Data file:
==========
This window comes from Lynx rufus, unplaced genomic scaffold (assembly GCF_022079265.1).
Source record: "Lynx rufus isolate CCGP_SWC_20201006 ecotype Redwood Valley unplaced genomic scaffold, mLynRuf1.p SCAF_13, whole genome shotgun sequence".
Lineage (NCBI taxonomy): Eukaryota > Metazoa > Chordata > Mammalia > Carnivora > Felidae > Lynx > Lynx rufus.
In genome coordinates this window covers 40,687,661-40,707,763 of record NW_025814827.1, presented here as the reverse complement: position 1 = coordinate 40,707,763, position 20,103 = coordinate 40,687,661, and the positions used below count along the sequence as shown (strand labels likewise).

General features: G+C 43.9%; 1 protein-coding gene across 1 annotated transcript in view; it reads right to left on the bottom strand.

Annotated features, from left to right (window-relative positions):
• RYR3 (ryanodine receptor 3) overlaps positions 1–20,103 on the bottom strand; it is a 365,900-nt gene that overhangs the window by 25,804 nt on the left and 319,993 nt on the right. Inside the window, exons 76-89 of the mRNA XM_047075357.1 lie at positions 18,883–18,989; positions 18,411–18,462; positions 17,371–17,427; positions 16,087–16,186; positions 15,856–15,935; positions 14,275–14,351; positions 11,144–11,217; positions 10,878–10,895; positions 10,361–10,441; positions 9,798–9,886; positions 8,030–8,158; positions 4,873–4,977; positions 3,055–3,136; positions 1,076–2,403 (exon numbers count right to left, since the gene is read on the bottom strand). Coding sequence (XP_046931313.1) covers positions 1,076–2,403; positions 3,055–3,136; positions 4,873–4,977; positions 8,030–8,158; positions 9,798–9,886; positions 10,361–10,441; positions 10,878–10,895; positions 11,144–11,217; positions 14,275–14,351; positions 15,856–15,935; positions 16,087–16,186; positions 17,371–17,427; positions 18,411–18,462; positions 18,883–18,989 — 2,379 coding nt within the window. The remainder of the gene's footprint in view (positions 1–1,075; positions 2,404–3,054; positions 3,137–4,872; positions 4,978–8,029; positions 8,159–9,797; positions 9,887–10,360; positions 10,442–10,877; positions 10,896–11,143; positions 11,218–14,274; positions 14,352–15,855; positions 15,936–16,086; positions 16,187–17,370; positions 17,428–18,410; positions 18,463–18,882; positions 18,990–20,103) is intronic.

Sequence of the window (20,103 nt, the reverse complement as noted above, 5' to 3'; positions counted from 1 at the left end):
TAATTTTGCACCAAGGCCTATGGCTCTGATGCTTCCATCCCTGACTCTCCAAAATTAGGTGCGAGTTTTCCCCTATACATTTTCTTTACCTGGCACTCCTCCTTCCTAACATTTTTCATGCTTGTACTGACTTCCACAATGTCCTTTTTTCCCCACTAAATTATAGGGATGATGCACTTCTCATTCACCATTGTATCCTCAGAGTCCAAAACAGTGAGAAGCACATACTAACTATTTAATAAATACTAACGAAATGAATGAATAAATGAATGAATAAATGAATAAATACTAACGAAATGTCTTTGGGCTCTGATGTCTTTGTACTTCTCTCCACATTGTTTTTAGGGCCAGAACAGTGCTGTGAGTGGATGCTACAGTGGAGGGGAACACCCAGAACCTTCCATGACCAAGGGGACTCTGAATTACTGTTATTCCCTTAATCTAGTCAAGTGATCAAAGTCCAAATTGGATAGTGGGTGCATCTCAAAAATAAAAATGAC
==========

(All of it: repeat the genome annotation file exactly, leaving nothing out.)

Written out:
This window comes from Lynx rufus, unplaced genomic scaffold (assembly GCF_022079265.1).
Source record: "Lynx rufus isolate CCGP_SWC_20201006 ecotype Redwood Valley unplaced genomic scaffold, mLynRuf1.p SCAF_13, whole genome shotgun sequence".
Lineage (NCBI taxonomy): Eukaryota > Metazoa > Chordata > Mammalia > Carnivora > Felidae > Lynx > Lynx rufus.
In genome coordinates this window covers 40,687,661-40,707,763 of record NW_025814827.1, presented here as the reverse complement: position 1 = coordinate 40,707,763, position 20,103 = coordinate 40,687,661, and the positions used below count along the sequence as shown (strand labels likewise).

General features: G+C 43.9%; 1 protein-coding gene across 1 annotated transcript in view; it reads right to left on the bottom strand.

Annotated features, from left to right (window-relative positions):
• RYR3 (ryanodine receptor 3) overlaps positions 1–20,103 on the bottom strand; it is a 365,900-nt gene that overhangs the window by 25,804 nt on the left and 319,993 nt on the right. Inside the window, exons 76-89 of the mRNA XM_047075357.1 lie at positions 18,883–18,989; positions 18,411–18,462; positions 17,371–17,427; positions 16,087–16,186; positions 15,856–15,935; positions 14,275–14,351; positions 11,144–11,217; positions 10,878–10,895; positions 10,361–10,441; positions 9,798–9,886; positions 8,030–8,158; positions 4,873–4,977; positions 3,055–3,136; positions 1,076–2,403 (exon numbers count right to left, since the gene is read on the bottom strand). Coding sequence (XP_046931313.1) covers positions 1,076–2,403; positions 3,055–3,136; positions 4,873–4,977; positions 8,030–8,158; positions 9,798–9,886; positions 10,361–10,441; positions 10,878–10,895; positions 11,144–11,217; positions 14,275–14,351; positions 15,856–15,935; positions 16,087–16,186; positions 17,371–17,427; positions 18,411–18,462; positions 18,883–18,989 — 2,379 coding nt within the window. The remainder of the gene's footprint in view (positions 1–1,075; positions 2,404–3,054; positions 3,137–4,872; positions 4,978–8,029; positions 8,159–9,797; positions 9,887–10,360; positions 10,442–10,877; positions 10,896–11,143; positions 11,218–14,274; positions 14,352–15,855; positions 15,936–16,086; positions 16,187–17,370; positions 17,428–18,410; positions 18,463–18,882; positions 18,990–20,103) is intronic.

Sequence of the window (20,103 nt, the reverse complement as noted above, 5' to 3'; positions counted from 1 at the left end):
TAATTTTGCACCAAGGCCTATGGCTCTGATGCTTCCATCCCTGACTCTCCAAAATTAGGTGCGAGTTTTCCCCTATACATTTTCTTTACCTGGCACTCCTCCTTCCTAACATTTTTCATGCTTGTACTGACTTCCACAATGTCCTTTTTTCCCCACTAAATTATAGGGATGATGCACTTCTCATTCACCATTGTATCCTCAGAGTCCAAAACAGTGAGAAGCACATACTAACTATTTAATAAATACTAACGAAATGAATGAATAAATGAATGAATAAATGAATAAATACTAACGAAATGTCTTTGGGCTCTGATGTCTTTGTACTTCTCTCCACATTGTTTTTAGGGCCAGAACAGTGCTGTGAGTGGATGCTACAGTGGAGGGGAACACCCAGAACCTTCCATGACCAAGGGGACTCTGAATTACTGTTATTCCCTTAATCTAGTCAAGTGATCAAAGTCCAAATTGGATAGTGGGTGCATCTCAAAAATAAAAATGAC